Devil and Daniel Johnston

The Devil and Daniel Johnston

4.0 1
Director: Jeff Feuerzeig

Cast: Jeff Feuerzeig, Daniel Johnston, Mabel Johnston, Bill Johnston

     
 

A decade after wowing critics with his debut feature Half Japanese: The Band That Would Be King, director Jeff Feuerzeig finally delivered his sophomore effort -- a documentary about the life and music of singer/songwriter Daniel Johnston. Using archived film clips and recordings with newly shot footage and interviews, the film paints a detailed and honest…  See more details below

Overview

A decade after wowing critics with his debut feature Half Japanese: The Band That Would Be King, director Jeff Feuerzeig finally delivered his sophomore effort -- a documentary about the life and music of singer/songwriter Daniel Johnston. Using archived film clips and recordings with newly shot footage and interviews, the film paints a detailed and honest picture of the tortured genius. The Devil and Daniel Johnston premiered at the 2005 Sundance Film Festival.

Editorial Reviews

All Movie Guide - Jason Buchanan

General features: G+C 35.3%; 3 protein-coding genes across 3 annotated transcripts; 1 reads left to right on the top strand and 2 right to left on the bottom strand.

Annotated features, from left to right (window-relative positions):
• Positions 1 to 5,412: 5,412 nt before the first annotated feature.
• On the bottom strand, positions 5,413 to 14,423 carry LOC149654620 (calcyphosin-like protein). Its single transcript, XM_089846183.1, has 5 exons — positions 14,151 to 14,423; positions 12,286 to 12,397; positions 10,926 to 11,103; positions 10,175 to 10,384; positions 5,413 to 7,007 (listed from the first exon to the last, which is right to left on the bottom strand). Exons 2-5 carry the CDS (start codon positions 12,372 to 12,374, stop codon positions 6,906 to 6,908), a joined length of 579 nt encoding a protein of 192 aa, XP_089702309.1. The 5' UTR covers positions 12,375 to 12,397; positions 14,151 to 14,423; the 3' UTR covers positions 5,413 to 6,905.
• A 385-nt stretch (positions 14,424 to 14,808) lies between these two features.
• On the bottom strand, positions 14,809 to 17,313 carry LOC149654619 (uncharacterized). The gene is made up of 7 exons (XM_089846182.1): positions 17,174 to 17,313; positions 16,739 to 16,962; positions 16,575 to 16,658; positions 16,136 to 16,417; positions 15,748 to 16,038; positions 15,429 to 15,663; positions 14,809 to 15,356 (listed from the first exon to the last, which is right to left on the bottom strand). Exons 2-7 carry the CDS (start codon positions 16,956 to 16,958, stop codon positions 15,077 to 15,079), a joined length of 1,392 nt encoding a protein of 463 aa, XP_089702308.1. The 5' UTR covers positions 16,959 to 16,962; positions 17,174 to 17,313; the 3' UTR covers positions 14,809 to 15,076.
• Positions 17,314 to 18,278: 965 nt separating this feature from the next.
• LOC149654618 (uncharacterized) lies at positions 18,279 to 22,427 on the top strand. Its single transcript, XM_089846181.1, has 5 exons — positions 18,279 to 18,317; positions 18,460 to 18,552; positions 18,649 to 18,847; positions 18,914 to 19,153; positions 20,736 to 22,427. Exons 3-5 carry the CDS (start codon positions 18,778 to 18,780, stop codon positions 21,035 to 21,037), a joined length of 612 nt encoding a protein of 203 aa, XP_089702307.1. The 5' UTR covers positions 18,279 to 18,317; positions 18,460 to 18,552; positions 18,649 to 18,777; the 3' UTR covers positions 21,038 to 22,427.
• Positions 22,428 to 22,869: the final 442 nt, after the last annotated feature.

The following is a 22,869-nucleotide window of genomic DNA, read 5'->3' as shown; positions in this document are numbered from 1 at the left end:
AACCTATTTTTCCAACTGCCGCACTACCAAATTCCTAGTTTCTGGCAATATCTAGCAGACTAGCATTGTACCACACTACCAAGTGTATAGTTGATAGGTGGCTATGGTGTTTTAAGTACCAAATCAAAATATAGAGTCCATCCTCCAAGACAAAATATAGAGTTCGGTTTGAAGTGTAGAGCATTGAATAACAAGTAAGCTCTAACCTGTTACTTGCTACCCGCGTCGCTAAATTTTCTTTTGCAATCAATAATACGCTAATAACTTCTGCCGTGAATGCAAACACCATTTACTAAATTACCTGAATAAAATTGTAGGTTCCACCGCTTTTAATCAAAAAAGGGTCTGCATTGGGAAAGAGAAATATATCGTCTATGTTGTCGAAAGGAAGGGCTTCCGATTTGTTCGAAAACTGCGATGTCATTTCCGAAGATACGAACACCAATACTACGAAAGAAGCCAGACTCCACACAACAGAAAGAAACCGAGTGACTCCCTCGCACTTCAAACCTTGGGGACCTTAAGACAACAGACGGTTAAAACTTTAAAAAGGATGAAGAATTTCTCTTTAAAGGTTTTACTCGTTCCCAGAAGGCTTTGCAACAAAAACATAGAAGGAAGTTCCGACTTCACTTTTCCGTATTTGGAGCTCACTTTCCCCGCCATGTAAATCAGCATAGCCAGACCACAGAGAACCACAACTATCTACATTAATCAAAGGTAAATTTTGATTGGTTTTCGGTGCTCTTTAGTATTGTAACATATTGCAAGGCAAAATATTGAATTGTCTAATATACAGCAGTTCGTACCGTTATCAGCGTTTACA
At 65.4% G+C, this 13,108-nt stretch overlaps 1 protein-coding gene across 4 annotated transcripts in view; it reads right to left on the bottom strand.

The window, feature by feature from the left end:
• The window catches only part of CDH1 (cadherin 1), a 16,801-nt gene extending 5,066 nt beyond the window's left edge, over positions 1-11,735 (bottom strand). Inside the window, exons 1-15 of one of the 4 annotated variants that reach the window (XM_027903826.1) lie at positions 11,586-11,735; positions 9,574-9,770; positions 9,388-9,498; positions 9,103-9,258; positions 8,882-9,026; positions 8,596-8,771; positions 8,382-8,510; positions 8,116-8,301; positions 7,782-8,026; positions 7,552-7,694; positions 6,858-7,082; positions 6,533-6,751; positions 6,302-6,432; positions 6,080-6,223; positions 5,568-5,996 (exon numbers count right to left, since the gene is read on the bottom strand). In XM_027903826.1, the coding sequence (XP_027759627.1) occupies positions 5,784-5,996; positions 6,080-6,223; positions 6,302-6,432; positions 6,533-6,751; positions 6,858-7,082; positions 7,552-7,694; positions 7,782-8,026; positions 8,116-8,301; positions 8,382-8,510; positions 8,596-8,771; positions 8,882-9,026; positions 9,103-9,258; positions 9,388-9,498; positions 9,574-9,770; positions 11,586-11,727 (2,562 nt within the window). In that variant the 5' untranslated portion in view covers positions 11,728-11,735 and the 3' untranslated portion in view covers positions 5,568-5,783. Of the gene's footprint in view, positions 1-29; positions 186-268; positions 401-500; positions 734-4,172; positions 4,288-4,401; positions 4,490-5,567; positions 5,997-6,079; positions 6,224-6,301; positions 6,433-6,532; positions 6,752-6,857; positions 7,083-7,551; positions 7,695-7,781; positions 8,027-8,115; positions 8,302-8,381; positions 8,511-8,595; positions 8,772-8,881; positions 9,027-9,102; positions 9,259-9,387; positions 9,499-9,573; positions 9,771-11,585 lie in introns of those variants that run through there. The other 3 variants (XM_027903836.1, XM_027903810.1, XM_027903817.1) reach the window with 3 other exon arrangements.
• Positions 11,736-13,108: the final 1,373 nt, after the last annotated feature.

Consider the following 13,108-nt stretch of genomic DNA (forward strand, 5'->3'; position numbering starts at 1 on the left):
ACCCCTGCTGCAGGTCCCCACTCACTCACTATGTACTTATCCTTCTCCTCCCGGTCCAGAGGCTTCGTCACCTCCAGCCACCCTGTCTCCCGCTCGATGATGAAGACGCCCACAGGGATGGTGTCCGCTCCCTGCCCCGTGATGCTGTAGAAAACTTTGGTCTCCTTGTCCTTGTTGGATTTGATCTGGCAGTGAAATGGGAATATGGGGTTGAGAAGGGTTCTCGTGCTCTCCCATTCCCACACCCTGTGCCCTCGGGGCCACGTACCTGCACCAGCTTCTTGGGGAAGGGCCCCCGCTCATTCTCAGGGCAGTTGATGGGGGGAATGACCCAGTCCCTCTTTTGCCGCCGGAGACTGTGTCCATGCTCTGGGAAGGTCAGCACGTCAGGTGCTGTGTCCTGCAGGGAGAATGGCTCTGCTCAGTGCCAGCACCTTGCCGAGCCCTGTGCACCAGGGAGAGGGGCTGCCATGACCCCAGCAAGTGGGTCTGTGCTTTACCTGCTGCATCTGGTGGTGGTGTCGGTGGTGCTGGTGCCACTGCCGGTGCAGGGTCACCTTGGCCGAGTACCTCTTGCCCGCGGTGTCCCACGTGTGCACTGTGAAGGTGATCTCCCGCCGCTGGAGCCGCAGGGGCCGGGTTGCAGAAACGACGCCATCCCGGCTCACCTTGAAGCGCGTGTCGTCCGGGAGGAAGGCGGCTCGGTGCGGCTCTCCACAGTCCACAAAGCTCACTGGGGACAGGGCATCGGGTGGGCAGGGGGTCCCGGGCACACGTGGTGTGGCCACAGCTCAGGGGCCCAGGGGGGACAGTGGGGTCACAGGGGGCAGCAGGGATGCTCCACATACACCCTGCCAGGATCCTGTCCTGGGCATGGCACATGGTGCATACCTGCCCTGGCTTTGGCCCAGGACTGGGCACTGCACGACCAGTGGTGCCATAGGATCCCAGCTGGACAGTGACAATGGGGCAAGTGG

Jeff Feuerzeig is a filmmaker with some pretty interesting musical tastes. In 1993, Feuerzeig brought the fascinating tale of little-known band Half Japanese to the screen with Half Japanese: The Band That Would Be King. Now, after more than a decade of apparent inactivity, Feuerzeig has returned to filmmaking with a vengeance to tell the tale of the profoundly disturbed musical genius who has strapped on the gloves to literally do battle with his many demons. In The Devil and Daniel Johnston, filmmaker Feuerzeig skillfully manages to saturate the celluloid with the very essence of its compelling protagonist -- and the result is both emotionally exhausting and richly rewarding. Feuerzeig knows well the elated heights to which Johnston has soared and the infernal depth to which the songwriter has fallen, and with this film he allows the viewer to experience both of those extremes firsthand. A tirelessly creative child being raised in a strict Christian home, Johnston found his creativity frowned upon. The older the innovative musician grew, though, the clearer it became that his unique gift for visual arts and songwriting was something that he was simply compelled to nurture at all costs. His early career success hit a disturbing roadblock, however, when after becoming a frequent user of LSD, Johnston began to believe that demons had possessed his family and friends, and were intent on claiming his soul as well. To give any more details about Johnston's strange journey into musical history would be to betray the commendable efforts of the filmmakers. Needless to say, this description of Johnston's life could readily be compared to the tip of the iceberg that sank the Titanic. It's obvious that Feuerzeig has great respect for his subject, and his reverence toward Johnston permeates every frame of the film. Though the director captures all of the magical moments that make a good documentary great, however, it's Johnston's own confessional cassette recordings and faded childhood films that really provide the viewer with a lens to look into the artist's soul. For viewers curious enough to allow the light from that lens to shine back into their retinas, penetrate their brains, and invite Johnston's demons in for a fizzy glass of Mountain Dew, the story of The Devil and Daniel Johnston is as elaborately textured as any majestic tale of rock & roll royalty, and, in the end, twice as tragic.